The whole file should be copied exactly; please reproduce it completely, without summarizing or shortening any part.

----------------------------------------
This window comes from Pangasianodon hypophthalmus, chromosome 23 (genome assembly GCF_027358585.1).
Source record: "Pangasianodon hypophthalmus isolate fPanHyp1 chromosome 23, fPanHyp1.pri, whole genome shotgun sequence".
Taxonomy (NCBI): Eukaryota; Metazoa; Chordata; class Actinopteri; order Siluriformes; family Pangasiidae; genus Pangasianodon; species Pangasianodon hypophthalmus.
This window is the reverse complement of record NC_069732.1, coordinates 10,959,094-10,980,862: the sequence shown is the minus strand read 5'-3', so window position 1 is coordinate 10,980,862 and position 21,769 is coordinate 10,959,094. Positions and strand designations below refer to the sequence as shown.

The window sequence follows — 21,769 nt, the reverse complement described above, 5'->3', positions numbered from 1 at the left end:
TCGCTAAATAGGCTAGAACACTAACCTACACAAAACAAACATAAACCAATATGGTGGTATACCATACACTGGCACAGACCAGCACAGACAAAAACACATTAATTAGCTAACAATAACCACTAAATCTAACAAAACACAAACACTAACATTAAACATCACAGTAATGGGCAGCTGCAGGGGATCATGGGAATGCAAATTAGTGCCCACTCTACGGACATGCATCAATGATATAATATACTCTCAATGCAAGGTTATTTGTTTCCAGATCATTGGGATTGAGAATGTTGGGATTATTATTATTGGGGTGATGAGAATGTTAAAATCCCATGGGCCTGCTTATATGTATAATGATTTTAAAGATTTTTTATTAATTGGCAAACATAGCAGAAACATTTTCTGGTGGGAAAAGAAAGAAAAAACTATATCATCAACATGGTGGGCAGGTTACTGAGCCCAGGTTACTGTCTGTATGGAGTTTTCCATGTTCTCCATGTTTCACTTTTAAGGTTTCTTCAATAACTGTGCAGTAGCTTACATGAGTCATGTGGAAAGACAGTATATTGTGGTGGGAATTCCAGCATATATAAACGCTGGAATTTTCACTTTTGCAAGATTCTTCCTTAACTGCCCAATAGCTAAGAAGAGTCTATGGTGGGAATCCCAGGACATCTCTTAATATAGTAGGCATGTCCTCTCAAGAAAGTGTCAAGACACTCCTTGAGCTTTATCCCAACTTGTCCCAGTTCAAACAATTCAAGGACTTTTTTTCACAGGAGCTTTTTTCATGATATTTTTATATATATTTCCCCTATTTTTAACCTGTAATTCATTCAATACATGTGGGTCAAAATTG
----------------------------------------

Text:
This window comes from Pangasianodon hypophthalmus, chromosome 23 (genome assembly GCF_027358585.1).
Source record: "Pangasianodon hypophthalmus isolate fPanHyp1 chromosome 23, fPanHyp1.pri, whole genome shotgun sequence".
Taxonomy (NCBI): Eukaryota; Metazoa; Chordata; class Actinopteri; order Siluriformes; family Pangasiidae; genus Pangasianodon; species Pangasianodon hypophthalmus.
This window is the reverse complement of record NC_069732.1, coordinates 10,959,094-10,980,862: the sequence shown is the minus strand read 5'-3', so window position 1 is coordinate 10,980,862 and position 21,769 is coordinate 10,959,094. Positions and strand designations below refer to the sequence as shown.

The window sequence follows — 21,769 nt, the reverse complement described above, 5'->3', positions numbered from 1 at the left end:
TCGCTAAATAGGCTAGAACACTAACCTACACAAAACAAACATAAACCAATATGGTGGTATACCATACACTGGCACAGACCAGCACAGACAAAAACACATTAATTAGCTAACAATAACCACTAAATCTAACAAAACACAAACACTAACATTAAACATCACAGTAATGGGCAGCTGCAGGGGATCATGGGAATGCAAATTAGTGCCCACTCTACGGACATGCATCAATGATATAATATACTCTCAATGCAAGGTTATTTGTTTCCAGATCATTGGGATTGAGAATGTTGGGATTATTATTATTGGGGTGATGAGAATGTTAAAATCCCATGGGCCTGCTTATATGTATAATGATTTTAAAGATTTTTTATTAATTGGCAAACATAGCAGAAACATTTTCTGGTGGGAAAAGAAAGAAAAAACTATATCATCAACATGGTGGGCAGGTTACTGAGCCCAGGTTACTGTCTGTATGGAGTTTTCCATGTTCTCCATGTTTCACTTTTAAGGTTTCTTCAATAACTGTGCAGTAGCTTACATGAGTCATGTGGAAAGACAGTATATTGTGGTGGGAATTCCAGCATATATAAACGCTGGAATTTTCACTTTTGCAAGATTCTTCCTTAACTGCCCAATAGCTAAGAAGAGTCTATGGTGGGAATCCCAGGACATCTCTTAATATAGTAGGCATGTCCTCTCAAGAAAGTGTCAAGACACTCCTTGAGCTTTATCCCAACTTGTCCCAGTTCAAACAATTCAAGGACTTTTTTTCACAGGAGCTTTTTTCATGATATTTTTATATATATTTCCCCTATTTTTAACCTGTAATTCATTCAATACATGTGGGTCAAAATTG